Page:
Hansen’s History

During the summer heat wave of 1988,  James Hansen became a modern-day climate prophet when he testified to Congress about the perils of climate change. 1988 was the hottest year on record at the time, but few scientists were brave enough to speak out about what they thought was happening.


Twenty years later Hansen marked the anniversary by testifying to Congress again today. The message- our window to reverse climate change is almost shut – if it’s not already shut. And the oil and coal companies should be put on trial for crimes against humanity.  

History is often written in the footnotes so here’s his statement entero:


Twenty Years Later: Tipping Points Near on Global Warming – James Hansen

Tomorrow I will testify to Congress about global warming, 20 years after my 23 June 1988 testimony, which alerted the public that global warming was underway. There are striking similarities between then and now, but one big difference.


Again a wide gap has developed between what is understood about global warming by the relevant scientific community and what is known by policymakers and the public. Now, as then, frank assessment of scientific data yields conclusions that are shocking to the body politic. Now, as then, I can assert that these conclusions have a certainty exceeding 99 percent.


The difference is that now we have used up all slack in the schedule for actions needed to defuse the global warming time bomb. The next President and Congress must define a course next year in which the United States exerts leadership commensurate with our responsibility for the present dangerous situation.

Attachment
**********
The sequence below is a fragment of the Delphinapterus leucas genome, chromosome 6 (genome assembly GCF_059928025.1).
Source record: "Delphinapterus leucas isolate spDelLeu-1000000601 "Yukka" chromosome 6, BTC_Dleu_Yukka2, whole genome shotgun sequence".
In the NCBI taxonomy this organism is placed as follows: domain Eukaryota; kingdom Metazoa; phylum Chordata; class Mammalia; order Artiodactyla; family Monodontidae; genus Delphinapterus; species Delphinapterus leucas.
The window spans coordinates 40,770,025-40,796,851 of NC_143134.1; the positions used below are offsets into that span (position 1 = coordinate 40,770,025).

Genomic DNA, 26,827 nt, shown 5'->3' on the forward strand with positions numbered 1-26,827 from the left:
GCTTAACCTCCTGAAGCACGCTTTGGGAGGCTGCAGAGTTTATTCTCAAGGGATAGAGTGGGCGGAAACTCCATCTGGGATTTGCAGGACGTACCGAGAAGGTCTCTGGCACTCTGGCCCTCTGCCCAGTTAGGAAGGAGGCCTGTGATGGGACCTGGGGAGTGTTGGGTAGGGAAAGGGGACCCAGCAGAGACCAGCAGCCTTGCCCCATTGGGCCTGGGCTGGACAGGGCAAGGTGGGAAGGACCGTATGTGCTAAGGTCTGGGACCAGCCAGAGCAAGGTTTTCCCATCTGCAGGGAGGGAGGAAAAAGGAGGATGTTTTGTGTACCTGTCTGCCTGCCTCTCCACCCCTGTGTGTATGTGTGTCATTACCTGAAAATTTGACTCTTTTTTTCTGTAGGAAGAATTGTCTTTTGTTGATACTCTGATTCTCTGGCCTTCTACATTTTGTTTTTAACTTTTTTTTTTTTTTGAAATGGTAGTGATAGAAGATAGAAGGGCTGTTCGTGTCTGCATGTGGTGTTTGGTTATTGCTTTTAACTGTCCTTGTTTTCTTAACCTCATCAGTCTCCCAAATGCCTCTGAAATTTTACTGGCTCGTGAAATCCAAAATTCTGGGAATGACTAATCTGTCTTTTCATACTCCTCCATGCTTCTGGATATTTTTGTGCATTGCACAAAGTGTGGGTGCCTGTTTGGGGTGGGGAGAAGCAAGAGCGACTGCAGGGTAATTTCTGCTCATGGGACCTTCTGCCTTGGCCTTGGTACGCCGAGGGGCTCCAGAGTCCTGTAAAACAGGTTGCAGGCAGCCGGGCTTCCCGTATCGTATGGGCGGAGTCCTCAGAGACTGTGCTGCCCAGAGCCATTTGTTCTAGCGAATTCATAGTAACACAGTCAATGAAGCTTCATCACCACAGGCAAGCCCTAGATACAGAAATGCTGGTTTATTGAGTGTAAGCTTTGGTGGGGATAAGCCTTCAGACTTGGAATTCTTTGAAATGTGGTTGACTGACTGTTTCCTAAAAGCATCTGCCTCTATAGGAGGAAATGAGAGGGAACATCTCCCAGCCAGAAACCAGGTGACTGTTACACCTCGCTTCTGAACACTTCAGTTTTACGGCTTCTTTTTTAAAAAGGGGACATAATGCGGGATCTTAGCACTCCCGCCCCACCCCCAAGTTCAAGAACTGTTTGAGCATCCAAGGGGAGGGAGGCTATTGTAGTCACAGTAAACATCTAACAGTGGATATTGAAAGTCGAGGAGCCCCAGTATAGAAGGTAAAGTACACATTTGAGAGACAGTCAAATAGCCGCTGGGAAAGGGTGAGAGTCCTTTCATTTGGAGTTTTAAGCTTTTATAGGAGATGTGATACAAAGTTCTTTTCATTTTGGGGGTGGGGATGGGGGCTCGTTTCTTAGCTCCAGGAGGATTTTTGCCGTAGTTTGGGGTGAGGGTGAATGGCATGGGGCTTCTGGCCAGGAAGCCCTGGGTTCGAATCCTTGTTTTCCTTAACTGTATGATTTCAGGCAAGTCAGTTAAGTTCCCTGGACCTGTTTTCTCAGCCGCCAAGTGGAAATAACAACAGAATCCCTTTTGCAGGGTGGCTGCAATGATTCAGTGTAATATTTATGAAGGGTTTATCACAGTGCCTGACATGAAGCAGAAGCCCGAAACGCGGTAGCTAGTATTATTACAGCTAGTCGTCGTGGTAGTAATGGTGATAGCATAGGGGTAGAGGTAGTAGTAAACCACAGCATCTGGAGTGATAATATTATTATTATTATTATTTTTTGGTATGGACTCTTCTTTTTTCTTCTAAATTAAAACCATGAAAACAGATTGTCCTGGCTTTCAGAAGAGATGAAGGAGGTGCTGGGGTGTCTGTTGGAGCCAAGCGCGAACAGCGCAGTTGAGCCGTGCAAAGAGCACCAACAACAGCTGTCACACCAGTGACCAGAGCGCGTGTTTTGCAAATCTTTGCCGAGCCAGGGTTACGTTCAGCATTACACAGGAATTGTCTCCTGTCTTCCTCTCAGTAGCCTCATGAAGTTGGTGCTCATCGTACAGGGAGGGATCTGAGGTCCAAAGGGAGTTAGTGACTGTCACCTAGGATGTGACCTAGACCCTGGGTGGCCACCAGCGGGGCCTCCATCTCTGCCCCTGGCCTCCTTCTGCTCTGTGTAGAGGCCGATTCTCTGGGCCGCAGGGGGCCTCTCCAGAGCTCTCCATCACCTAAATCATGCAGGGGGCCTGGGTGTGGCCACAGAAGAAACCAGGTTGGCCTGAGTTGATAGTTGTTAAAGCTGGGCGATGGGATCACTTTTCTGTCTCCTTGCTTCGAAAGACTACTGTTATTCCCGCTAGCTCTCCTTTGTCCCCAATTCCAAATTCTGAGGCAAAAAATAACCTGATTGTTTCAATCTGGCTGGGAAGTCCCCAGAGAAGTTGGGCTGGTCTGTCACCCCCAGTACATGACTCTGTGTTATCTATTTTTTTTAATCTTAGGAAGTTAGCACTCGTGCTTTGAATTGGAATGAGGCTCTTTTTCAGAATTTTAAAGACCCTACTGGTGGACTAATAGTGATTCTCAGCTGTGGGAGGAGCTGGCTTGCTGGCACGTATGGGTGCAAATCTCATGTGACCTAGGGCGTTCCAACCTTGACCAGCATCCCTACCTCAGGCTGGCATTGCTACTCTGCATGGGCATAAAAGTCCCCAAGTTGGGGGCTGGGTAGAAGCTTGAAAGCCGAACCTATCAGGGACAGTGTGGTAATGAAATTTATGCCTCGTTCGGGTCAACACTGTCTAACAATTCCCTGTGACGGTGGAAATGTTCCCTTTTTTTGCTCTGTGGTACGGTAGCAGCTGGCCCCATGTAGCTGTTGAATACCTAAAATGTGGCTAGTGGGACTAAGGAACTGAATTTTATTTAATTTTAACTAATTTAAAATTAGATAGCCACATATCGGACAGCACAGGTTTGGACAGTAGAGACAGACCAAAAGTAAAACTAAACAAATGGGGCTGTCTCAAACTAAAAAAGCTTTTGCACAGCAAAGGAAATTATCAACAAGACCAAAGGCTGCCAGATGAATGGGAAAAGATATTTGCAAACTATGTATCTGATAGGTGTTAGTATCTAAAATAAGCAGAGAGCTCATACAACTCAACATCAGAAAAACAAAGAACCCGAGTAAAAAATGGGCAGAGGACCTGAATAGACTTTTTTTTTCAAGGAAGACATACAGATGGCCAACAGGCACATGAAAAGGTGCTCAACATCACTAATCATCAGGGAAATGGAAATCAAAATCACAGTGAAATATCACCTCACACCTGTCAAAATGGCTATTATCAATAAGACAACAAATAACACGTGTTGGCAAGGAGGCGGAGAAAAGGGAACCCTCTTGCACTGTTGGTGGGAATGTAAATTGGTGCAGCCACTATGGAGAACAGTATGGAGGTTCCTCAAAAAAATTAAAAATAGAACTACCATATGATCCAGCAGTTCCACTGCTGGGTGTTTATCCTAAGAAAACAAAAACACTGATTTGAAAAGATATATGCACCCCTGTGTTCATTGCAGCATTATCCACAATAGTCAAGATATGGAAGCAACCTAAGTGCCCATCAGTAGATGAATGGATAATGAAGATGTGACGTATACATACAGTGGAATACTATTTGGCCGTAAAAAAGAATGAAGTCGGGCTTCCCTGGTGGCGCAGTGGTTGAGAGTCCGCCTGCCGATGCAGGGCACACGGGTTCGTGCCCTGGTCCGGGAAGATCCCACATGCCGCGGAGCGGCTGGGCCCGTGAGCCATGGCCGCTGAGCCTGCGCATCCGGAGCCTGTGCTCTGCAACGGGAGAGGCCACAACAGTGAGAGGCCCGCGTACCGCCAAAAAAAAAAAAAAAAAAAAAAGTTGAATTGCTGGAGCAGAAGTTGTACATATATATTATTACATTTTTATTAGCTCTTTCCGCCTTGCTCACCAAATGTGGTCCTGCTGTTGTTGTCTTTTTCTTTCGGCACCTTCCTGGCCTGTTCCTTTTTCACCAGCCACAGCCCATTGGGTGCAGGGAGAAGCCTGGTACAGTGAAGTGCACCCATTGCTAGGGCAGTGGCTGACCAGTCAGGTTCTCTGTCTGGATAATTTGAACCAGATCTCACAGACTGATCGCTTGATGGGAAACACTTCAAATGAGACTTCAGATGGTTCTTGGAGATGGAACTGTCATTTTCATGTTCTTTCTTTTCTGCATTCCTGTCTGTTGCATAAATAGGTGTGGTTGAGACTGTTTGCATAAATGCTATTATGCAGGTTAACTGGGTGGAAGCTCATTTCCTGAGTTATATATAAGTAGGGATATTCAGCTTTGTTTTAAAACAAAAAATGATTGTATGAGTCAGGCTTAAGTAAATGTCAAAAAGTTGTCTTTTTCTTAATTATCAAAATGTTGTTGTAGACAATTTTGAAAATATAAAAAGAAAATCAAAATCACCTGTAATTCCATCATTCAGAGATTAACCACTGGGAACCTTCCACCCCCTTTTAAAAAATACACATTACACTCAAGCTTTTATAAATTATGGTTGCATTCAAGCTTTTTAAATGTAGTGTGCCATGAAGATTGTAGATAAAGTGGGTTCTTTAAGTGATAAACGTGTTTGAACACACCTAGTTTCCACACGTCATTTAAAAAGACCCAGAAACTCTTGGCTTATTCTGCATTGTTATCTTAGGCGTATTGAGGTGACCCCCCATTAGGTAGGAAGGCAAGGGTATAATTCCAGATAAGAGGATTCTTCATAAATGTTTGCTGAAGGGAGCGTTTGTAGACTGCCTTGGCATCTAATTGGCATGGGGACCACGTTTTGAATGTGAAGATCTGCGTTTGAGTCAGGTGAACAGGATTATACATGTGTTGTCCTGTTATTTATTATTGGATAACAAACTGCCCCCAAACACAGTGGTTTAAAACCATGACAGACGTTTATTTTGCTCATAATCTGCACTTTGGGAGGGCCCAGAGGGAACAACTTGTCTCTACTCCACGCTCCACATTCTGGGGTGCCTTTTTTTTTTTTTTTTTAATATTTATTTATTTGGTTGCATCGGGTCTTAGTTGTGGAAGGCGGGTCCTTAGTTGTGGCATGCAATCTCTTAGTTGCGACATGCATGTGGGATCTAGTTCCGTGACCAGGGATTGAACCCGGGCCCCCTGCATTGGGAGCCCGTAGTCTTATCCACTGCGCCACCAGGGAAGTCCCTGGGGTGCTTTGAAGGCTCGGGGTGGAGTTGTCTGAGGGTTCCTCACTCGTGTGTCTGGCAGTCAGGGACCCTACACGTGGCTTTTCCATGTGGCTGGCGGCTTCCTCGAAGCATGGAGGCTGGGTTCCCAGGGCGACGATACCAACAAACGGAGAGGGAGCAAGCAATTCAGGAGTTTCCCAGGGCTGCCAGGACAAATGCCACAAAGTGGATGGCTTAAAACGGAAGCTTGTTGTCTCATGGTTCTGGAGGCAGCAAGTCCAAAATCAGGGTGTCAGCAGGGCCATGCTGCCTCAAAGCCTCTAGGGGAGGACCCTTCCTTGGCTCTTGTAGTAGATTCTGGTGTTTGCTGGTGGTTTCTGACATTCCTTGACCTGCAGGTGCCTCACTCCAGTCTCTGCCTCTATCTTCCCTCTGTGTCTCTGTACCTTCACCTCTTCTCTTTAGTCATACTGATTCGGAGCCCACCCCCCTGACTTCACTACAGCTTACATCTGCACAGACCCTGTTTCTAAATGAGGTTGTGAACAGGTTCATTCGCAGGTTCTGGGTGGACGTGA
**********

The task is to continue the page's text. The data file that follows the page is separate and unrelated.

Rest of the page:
Otherwise it will become impractical to constrain atmospheric carbon dioxide, the greenhouse gas produced in burning fossil fuels, to a level that prevents the climate system from passing tipping points that lead to disastrous climate changes that spiral dynamically out of humanity’s control.


Changes needed to preserve creation, the planet on which civilization developed, are clear. But the changes have been blocked by special interests, focused on short-term profits, who hold sway in Washington and other capitals.

I argue that a path yielding energy independence and a healthier environment is, barely, still possible. It requires a transformative change of direction in Washington in the next year.

On 23 June, 1988, I testified to a hearing, chaired by Senator Tim Wirth of Colorado, that the Earth had entered a long-term warming trend and that human-made greenhouse gases almost surely were responsible. I noted that global warming enhanced both extremes of the water cycle, meaning stronger droughts and forest fires, on the one hand, but also heavier rains and floods.

My testimony two decades ago was greeted with skepticism. But while skepticism is the lifeblood of science, it can confuse the public. As scientists examine a topic from all perspectives, it may appear that nothing is known with confidence. But from such broad open-minded study of all data, valid conclusions can be drawn.

My conclusions in 1988 were built on a wide range of inputs from basic physics, planetary studies, observations of on-going changes, and climate models. The evidence was strong enough that I could say it was time to “stop waffling.” I was sure that time would bring the scientific community to a similar consensus, as it has.